This mock up below collects popular acronyms from escort and hook up sites on the internet. The arcane acronyms create an exclusiveness of communication, not to be understood by those who are not in the club. Luckily, understanding and knowledge and ultimately, I guess, entry into that club is just a couple of clicks away. The Urban Dictionary, for example, is a great source of discovery for all this information.

"Comforters" (planned) appliqued acronyms on a stained down comforter. King sized.

In January of 2016, I got a new smartphone. An iPhone 6. With doubleplusgood voice recognition capability. Now, finally, I could dictate to Siri; I've always been a good enunciator and used to do a lot of voiceover work for radio and tv, so I thought that Siri and I would get along famously. We really didn't. Siri frequently gets things very very wrong. That got me thinking even more about how technology is not necessarily the friend of precise communication. And that got me thinking about how I could make this phenomenon into a piece of art. 

"Armed militia" (not yet framed, will be approx. 100" tall)

This piece above is the first I made with Siri. I held Siri up to an NPR broadcast about the siege at the Oregon wildlife refuge that happened in February, 2016. Siri kinda got a little bit of it (maybe enough to know what's happening from reading its version) but Siri also missed a whole bunch. Here above is Siri's text (in letters cut out of fleece camo fabric and glued onto other camo fabric) and here below is the actual text from the broadcast: 

 Actual text:

The standoff between and armed militia group and law enforcement at the Malheur Wildlife Refuge may be nearing an end.  Three more people who had been holed up at the refuge are in custody but several others remain there. Carter Evans has the latest from Burns.

Siri text:

Standoff between the arm Alyssa group at lawn force meant up about your wildlife refuge make me nearing and three more people with that hold up at the refuge custody several others remain have the latest from birth.

And here, below is a mock-up of another finished piece, created in the same manner: Siri held up to NPR, this time though, it's a broadcast about a terrorist bombing in Brussels. (Listen here.) This piece has letters cut out of cotton muslin, affixed and sewn onto a Muslim prayer carpet. First, the transcript from NPR:

We are turning our attention this morning to a photo. It comes from the security cameras at the airport in Brussels. It is pretty grainy, but Belgian authorities say the three men in it carried out the deadly attack at the airport yesterday. We learned new information about the men in this photo during a press conference in Belgium a short while ago. And let's talk about that with NPR's Soraya Sarhaddi Nelson, who is in Brussels and on the line. Soraya, good morning.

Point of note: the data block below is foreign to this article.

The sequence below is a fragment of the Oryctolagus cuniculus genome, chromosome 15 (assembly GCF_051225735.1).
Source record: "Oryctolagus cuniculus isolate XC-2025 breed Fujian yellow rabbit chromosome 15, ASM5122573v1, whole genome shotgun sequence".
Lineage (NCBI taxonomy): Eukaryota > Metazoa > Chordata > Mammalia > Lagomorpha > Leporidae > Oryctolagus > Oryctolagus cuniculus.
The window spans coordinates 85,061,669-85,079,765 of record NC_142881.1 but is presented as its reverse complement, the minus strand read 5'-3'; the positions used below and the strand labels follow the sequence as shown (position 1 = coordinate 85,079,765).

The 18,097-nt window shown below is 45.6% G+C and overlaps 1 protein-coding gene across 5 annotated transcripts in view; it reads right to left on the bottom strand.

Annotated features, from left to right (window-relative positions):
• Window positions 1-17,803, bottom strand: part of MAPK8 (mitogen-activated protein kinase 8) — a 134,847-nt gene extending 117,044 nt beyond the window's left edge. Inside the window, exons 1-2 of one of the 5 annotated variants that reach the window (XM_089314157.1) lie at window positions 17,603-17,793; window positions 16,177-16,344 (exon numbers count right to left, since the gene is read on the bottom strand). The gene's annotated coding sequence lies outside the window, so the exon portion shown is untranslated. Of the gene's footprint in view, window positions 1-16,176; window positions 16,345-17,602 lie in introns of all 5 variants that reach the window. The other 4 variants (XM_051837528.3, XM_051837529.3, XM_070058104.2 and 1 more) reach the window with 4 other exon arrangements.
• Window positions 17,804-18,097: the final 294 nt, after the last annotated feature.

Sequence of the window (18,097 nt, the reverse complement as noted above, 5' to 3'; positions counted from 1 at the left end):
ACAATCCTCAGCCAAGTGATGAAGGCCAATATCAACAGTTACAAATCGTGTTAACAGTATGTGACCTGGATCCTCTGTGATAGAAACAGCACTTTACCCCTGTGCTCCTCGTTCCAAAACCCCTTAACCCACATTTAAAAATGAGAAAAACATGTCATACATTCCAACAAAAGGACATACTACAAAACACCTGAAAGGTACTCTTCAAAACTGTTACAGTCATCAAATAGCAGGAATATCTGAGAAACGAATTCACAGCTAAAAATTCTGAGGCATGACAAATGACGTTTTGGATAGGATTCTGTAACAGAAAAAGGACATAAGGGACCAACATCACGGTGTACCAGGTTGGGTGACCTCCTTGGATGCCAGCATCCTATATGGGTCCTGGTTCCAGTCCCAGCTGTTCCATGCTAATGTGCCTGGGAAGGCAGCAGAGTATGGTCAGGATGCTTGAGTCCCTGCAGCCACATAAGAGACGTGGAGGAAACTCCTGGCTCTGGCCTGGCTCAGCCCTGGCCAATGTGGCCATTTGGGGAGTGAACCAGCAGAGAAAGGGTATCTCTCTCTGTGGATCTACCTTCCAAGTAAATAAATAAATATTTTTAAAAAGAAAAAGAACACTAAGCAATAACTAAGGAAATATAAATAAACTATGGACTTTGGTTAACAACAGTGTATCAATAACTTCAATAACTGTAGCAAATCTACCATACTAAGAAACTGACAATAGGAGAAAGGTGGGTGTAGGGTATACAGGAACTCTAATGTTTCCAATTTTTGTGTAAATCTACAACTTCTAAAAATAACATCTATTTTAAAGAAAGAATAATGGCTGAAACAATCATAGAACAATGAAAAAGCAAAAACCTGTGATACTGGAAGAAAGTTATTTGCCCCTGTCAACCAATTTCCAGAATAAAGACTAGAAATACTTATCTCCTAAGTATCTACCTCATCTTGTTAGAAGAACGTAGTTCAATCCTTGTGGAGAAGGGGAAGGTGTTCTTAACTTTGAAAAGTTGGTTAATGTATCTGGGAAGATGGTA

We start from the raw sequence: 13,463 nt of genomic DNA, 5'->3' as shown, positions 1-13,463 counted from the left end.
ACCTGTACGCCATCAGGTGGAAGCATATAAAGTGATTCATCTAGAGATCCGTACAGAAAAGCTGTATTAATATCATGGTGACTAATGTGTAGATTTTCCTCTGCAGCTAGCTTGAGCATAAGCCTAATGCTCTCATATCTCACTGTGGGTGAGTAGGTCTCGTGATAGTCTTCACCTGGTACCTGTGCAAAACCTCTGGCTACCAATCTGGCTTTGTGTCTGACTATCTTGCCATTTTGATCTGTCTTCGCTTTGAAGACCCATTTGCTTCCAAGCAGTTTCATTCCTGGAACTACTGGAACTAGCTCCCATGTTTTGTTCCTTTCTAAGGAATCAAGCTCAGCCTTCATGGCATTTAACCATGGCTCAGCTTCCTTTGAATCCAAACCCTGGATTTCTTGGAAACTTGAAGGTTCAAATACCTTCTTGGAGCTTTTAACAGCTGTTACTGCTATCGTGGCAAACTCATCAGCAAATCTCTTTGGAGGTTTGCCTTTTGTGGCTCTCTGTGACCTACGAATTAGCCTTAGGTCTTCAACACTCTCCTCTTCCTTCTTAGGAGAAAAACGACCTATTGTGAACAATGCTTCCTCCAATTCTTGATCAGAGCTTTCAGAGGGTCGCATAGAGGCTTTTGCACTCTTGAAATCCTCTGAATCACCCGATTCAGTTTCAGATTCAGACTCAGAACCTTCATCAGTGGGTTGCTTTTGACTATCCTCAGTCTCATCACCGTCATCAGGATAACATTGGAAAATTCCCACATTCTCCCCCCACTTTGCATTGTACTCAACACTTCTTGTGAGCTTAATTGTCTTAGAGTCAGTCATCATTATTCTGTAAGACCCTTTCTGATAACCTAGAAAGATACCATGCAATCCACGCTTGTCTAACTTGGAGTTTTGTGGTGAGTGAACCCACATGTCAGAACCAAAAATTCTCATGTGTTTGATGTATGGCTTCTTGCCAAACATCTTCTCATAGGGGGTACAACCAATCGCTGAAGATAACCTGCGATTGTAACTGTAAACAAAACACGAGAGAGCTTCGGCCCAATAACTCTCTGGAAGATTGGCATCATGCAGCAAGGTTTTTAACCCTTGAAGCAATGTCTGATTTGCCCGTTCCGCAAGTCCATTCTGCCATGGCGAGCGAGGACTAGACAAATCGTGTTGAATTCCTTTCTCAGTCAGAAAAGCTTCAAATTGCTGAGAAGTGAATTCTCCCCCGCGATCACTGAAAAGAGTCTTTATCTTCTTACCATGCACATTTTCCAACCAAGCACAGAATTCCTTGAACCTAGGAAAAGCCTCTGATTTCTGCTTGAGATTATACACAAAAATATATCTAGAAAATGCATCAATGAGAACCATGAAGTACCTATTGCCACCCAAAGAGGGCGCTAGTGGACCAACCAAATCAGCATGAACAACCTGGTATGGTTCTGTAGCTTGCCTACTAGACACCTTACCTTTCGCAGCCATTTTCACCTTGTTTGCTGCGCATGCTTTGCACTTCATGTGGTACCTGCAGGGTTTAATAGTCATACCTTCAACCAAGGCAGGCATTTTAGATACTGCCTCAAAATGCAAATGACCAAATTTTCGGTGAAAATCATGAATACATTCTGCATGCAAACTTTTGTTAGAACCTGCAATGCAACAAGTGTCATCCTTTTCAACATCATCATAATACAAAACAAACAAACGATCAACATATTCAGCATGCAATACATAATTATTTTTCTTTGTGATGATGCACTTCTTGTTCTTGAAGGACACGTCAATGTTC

"PR prayer rug" 2016, 88" x 33"



I love the part about "THE MEN IN THIS PHOTO DOING A PRESS CONFERENCE IN BELGIUM" because so much of a terrorist attack like that truly IS a p.r. move.

So: back to Siri. Why did/does Siri get things wrong? So much more wrong than human ears even. (Or, at least, many human ears?) Well, first off, the voice recognition software is not that advanced yet. But secondly, Siri doesn't have context. Context is both friend and enemy to faithful hearing. When someone is talking about the Super Bowl, say (don't ask me why that example popped into my head), we are going to expect to hear football words: touchdown, goal post, tackle, guard, pass, etcetera. And words the speaker might utter that are not football words might well be mis-heard. Again with the random examples: "bun" instead of "run", "flits" for "blitz", "harassing claim" for "passing gain",  and so on and so forth, for example. Below, is "frustrate chin", a simple epic Siri fail on one word. That the word itself sums up the emotional aspect of this attempt to get Siri to work as intended is a lovely conceptual bonus of this piece.

"frustrate chin" 2018, size tbd

"know thyself" (below) is good advice, but is difficult to follow. Here, even the language itself is hard to understand. Google translate says the Latin for "know thyself" is "scio te ipsum" and when you type that onto this blog window, autocorrect suggests "scion the opossum", which is what I've put here, adding one more level of difficulty to additionally illustrate the not-always-helpful inclinations of autofill and the not-so-simple or straightforward proscription to "know thyself."

"know thyself" acrylic on canvas, 39" round, 4" deep

Scour the internet for some classic mis-heard song lyrics, the Bee-Gees singing about "Bald headed woman" (not "more than a woman", as it actually is), Joni Mitchell singing about "a gay pair of guys put up a parking lot", and Jimi Hendrix exhorting " 'scuse me, while I kiss this guy." It's not just Siri, or external context, it's also our own inner context that can shape what we hear. Maybe some latent homosexuality has charged up our ears for Joni and Jimi or a bad haircut has changed the way we hear the Bee-Gees. Regardless, how many times have you misheard a lyric in a song? Sang it in the shower, sang it in the car and then maybe even sang it to your friend who laughed and pointed out that you just plain had it wrong. This is exactly the kind of stuff I'm talking about.